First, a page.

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Noodler's Ahab



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post-156064-0-46349800-1578418287_thumb.jpgI spent days reading reviews, watching videos, etc before getting one... so here's my small contribution (nothing new but then I didn't mind a single time reading again and again the same reviews so...)

 

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I flushed the pen, brushed the feed (the usual water, 10% ammonia, a drop of detergent) just to be on the safe side.

 

Nib:

 

Very smooth, even when flexing hard. Very wet too: it made Diamine Syrah look really dark when other pens show it on the pinkish side, it made Parker Quink a real black.

 

Flex:

 

Easier and easier. The variation goes from hair thin (because of the speed, otherwise it's a M on the fine side) to 2 mm. I flexed like mad for hours on end without ever railroading. I've had this pen for two weeks and gone through many many refills without a single problem, doing entire pages of nonsensical flex. Now I'm experiencing some railroading then nothing for hours, but before I tinker with it I want to understand what is going on. (I haven't noticed that the breather tube changes anything and prefer to leave it on as I would probably lose it otherwise). Even with the current hiccups, I am as pleased as I can be.

 

I don't want to get it into the "oh you can't call it a flex nib" but here's what I mean: I've only ever had normal pens with steel nibs, none of them can do what the Ahab does. I've played (and still play) with dip pen nibs and none of them would ever become an everyday writer. And I get to do things that can pass for pseudo-calligraphy. I have the best of both worlds...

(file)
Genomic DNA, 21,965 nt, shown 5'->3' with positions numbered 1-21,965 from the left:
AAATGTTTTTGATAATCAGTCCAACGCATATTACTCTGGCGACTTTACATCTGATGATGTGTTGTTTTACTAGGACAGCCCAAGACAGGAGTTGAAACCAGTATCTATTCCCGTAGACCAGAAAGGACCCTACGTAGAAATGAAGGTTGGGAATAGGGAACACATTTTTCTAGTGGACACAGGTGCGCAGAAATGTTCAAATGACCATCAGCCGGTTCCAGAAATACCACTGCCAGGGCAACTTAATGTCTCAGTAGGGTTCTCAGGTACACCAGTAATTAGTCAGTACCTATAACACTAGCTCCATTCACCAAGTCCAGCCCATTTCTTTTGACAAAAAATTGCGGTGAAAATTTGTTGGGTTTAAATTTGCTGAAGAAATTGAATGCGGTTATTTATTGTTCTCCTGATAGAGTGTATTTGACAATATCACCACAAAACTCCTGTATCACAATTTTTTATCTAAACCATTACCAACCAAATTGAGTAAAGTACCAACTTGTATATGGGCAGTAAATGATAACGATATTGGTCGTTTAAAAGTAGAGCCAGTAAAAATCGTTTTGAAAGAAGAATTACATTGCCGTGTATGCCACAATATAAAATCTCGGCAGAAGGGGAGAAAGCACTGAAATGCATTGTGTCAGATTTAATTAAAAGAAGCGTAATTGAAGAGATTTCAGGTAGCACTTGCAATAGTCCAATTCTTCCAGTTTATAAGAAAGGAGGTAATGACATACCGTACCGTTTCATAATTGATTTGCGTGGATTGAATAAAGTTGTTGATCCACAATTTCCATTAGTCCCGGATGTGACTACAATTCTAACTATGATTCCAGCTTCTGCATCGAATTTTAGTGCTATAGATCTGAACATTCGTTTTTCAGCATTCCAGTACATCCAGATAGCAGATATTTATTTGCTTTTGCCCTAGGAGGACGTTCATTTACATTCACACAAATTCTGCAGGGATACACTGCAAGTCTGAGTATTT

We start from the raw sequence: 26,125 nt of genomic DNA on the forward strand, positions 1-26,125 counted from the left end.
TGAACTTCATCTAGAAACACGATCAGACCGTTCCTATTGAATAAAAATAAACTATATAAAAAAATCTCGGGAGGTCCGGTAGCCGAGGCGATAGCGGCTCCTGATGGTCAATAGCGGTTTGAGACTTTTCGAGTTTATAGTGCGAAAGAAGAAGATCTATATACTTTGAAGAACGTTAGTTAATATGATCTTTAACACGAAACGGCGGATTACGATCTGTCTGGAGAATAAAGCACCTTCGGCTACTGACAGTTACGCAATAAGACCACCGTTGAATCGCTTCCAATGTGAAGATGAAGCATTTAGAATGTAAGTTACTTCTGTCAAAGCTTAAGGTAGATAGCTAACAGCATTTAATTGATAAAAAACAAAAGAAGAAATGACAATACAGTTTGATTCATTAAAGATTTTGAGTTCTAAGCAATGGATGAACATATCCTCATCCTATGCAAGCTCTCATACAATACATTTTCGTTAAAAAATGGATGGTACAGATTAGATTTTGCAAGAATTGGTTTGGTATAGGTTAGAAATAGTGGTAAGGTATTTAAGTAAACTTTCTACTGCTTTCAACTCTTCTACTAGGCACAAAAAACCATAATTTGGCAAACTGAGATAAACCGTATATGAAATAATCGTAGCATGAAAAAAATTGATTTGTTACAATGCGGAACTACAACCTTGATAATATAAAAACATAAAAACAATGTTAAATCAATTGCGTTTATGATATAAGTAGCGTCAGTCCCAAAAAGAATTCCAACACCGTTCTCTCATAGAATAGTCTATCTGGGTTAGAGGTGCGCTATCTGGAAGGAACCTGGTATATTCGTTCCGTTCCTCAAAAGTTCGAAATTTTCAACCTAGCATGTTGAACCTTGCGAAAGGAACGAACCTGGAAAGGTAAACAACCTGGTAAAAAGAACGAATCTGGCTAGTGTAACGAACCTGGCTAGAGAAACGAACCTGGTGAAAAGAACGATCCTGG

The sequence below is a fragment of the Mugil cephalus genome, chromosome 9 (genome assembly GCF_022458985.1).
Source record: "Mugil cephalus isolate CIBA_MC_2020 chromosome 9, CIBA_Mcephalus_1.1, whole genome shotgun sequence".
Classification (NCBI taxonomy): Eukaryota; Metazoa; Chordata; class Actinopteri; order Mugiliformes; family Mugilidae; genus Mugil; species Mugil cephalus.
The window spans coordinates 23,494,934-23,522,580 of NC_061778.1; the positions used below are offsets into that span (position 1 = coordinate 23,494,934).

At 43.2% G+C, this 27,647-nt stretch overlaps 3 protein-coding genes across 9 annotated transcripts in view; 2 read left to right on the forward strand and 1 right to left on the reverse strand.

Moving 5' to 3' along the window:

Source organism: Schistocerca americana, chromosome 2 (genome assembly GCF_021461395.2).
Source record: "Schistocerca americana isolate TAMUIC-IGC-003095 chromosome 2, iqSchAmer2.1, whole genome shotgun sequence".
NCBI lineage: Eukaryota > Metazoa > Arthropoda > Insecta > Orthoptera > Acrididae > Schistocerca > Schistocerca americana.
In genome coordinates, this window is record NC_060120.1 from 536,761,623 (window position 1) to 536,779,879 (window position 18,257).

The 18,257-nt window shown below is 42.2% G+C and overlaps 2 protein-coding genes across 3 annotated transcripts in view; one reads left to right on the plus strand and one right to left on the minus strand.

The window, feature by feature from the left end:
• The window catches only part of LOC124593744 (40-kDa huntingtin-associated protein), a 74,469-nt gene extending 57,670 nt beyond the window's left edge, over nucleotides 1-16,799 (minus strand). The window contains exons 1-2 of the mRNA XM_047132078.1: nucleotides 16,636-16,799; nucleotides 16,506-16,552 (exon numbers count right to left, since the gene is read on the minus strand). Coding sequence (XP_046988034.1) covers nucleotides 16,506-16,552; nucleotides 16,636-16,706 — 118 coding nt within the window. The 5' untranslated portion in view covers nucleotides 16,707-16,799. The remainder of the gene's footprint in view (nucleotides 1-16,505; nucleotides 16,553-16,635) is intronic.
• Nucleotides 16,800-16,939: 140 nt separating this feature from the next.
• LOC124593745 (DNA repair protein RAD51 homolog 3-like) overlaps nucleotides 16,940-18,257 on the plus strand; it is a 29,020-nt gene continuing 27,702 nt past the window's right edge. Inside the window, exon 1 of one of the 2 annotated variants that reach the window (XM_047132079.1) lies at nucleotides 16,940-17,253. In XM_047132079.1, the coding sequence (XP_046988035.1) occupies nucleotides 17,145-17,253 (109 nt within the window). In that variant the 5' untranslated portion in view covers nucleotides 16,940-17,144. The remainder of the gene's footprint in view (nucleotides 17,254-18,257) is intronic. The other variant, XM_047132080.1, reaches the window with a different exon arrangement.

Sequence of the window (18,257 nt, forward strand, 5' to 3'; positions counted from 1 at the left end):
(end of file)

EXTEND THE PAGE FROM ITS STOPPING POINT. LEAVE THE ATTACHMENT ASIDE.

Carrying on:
Looks:

 

I expected the Ahab to look kitsch, or cheap, or completely ugly. I had chosen Iroquois and am really pleased with the material: subtle swirls that go from copper to grey to dark brown streaks ... really beautiful.

 

 

Conclusion

 

I would buy it again, had no idea I would love it so much. As a side note, I bought it for the good and the bad reviews: the good ones made me dream of it, the bad ones made me want to make it work for me. I've had it for two weeks, used it every day for long sessions of inept flexing and normal writing, and many many refills. I really hope this pen lives forever.

Edited by timotheap
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dan in montreal

Congratulations on your purchase. When you do your homework, it limits the amount of (bad) surprises once you get the pen and start using it. I have a few and they are almost always inked. As you did, I read a few reviews before buying them and my expectations were rather low. Mine needed a bit of work, but I managed to get them to function as I wanted them to. I use them to draw and doodle and the flexy nib does its job. If you know beforehand you are not getting flex as you would from a gold nibbed vintage pen and you are willing to tinker with them, they can be fun. I've had mine for a few years and the smell is almost gone (but I must say, it is tenacious).

Thanks for the review.